SEPW and SEPB Now Searchable Using a Google Custom Search Engine

The Scholarly Electronic Publishing Weblog is now searchable using a Google Custom Search Engine. The new search box is near the bottom of the Weblog’s home page.

The Scholarly Electronic Publishing Bibliography is also now searchable using a Google Custom Search Engine. This will be incorporated into a future version of SEPB. Only the bibliography sections of the document are searchable using this method (e.g., SEPW and SEPR are excluded).

Keep in mind when you search that you will retrieve bibliography section file or Weblog archive file titles with a single representative search result shown from that file. To see all hits, click on the cached page, which shows the retrieved search term(s) in the file highlighted in yellow.

For those who might be interested in including these Google Custom Search Engines in their Web pages, see "Code for Bailey’s Google Search Engines"

OAI’s Object Reuse and Exchange Initiative

The Open Archives Initiative has announced its Object Reuse and Exchange (ORE) initiative:

Object Reuse and Exchange (ORE) will develop specifications that allow distributed repositories to exchange information about their constituent digital objects. These specifications will include approaches for representing digital objects and repository services that facilitate access and ingest of these representations. The specifications will enable a new generation of cross-repository services that leverage the intrinsic value of digital objects beyond the borders of hosting repositories. . . . its real importance lies in the potential for these distributed repositories and their contained objects to act as the foundation of a new digitally-based scholarly communication framework. Such a framework would permit fluid reuse, refactoring, and aggregation of scholarly digital objects and their constituent parts—including text, images, data, and software. This framework would include new forms of citation, allow the creation of virtual collections of objects regardless of their location, and facilitate new workflows that add value to scholarly objects by distributed registration, certification, peer review, and preservation services. Although scholarly communication is the motivating application, we imagine that the specifications developed by ORE may extend to other domains.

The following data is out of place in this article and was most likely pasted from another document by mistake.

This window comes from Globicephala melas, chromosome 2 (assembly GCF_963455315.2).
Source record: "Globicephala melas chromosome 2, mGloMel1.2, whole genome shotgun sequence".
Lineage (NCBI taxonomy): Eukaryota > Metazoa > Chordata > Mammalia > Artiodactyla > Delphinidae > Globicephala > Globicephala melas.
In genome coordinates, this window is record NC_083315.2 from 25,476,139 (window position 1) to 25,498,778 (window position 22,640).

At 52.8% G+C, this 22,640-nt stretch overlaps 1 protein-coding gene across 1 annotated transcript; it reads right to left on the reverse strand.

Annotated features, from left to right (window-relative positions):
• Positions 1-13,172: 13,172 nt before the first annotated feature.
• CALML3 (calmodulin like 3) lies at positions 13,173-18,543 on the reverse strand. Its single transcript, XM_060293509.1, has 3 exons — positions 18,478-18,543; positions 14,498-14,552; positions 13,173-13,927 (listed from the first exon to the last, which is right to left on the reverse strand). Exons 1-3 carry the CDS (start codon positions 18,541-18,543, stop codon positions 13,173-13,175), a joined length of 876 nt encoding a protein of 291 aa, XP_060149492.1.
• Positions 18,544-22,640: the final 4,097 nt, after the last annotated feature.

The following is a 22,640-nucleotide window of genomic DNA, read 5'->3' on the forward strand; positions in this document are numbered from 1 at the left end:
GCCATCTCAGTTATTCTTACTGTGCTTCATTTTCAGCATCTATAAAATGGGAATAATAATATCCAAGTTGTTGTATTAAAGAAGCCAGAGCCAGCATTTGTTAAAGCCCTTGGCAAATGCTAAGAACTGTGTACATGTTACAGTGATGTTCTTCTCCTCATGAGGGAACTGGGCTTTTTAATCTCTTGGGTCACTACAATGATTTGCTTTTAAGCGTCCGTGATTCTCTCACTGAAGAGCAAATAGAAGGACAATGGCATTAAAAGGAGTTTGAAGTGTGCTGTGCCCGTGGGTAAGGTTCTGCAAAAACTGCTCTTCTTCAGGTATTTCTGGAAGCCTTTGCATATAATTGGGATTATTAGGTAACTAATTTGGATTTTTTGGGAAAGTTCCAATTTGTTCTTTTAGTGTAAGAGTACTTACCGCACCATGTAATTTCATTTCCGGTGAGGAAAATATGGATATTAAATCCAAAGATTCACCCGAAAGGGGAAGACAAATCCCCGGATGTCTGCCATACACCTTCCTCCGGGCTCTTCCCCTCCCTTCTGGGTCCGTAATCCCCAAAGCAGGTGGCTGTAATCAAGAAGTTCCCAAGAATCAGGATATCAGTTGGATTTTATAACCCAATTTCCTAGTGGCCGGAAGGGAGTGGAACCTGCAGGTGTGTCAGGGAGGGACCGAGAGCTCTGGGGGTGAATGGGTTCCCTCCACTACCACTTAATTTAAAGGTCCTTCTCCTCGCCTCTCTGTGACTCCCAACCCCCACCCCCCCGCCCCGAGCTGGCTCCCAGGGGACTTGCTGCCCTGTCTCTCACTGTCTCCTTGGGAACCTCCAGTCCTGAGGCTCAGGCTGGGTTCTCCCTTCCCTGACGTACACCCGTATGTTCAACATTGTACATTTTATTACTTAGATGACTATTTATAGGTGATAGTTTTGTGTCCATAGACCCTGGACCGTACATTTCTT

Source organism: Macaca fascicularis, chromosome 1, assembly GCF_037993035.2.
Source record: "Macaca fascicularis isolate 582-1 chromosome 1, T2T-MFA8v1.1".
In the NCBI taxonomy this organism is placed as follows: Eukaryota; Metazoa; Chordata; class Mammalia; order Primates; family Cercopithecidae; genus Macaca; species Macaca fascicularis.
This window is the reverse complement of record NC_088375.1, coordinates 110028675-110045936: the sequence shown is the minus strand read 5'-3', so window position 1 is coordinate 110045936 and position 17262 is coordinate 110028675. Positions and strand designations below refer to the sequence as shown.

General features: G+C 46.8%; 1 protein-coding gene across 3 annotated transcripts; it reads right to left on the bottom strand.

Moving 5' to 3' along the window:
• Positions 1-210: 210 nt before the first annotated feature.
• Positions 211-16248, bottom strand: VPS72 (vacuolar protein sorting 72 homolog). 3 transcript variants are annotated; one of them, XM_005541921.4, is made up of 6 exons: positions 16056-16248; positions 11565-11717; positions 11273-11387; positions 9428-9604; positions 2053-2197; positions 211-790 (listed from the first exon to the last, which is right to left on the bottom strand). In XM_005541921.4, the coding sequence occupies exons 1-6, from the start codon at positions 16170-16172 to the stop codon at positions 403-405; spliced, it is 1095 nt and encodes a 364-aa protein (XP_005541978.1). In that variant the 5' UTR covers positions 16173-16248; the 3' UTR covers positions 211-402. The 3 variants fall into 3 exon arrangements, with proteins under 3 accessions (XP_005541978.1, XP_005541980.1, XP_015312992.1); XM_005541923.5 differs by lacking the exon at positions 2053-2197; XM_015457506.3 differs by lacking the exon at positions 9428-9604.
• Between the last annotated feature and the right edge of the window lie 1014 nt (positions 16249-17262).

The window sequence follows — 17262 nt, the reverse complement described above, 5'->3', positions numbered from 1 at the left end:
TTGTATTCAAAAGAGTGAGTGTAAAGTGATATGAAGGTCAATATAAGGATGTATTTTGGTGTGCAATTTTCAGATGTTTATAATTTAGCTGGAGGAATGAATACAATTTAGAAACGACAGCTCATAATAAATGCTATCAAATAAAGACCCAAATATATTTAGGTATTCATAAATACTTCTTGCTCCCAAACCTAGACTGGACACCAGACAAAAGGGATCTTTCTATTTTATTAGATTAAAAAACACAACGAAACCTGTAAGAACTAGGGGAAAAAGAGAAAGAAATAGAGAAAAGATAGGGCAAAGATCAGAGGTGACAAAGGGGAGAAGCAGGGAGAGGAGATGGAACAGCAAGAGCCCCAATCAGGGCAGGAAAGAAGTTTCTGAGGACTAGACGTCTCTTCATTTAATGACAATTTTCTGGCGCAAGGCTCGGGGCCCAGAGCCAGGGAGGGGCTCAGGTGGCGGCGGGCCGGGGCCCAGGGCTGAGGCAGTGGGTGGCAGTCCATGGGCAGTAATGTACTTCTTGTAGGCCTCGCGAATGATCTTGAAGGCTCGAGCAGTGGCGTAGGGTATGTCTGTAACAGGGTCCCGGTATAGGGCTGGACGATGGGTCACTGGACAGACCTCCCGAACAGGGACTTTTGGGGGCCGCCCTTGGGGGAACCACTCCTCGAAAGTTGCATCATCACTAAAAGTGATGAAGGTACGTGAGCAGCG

OAI-ORE is being funded my the Andrew W. Mellon Foundation for a two-year period.

Presentations from the Augmenting Interoperability across Scholarly Repositories meeting are a good source of further information about the thinking behind the initiative as is the "Pathways: Augmenting Interoperability across Scholarly Repositories" preprint.

More on How Can Scholars Retain Copyright Rights?

Peter Suber has made the following comment on Open Access News about "How Can Scholars Retain Copyright Rights?":

This is a good introduction to the options. I’d only make two additions.

  1. Authors needn’t retain full copyright in order to provide OA to their own work. They only need to retain the right of OA archiving—which, BTW, about 70% of journals already give to authors in the copyright transfer agreement.
  2. Charles mentions the author addenda from SPARC and Science Commons, but there’s also one from MIT.

Peter is right on both points; however, my document has a broader rights retention focus than providing OA to scholars’ work, although that is an important aspect of it.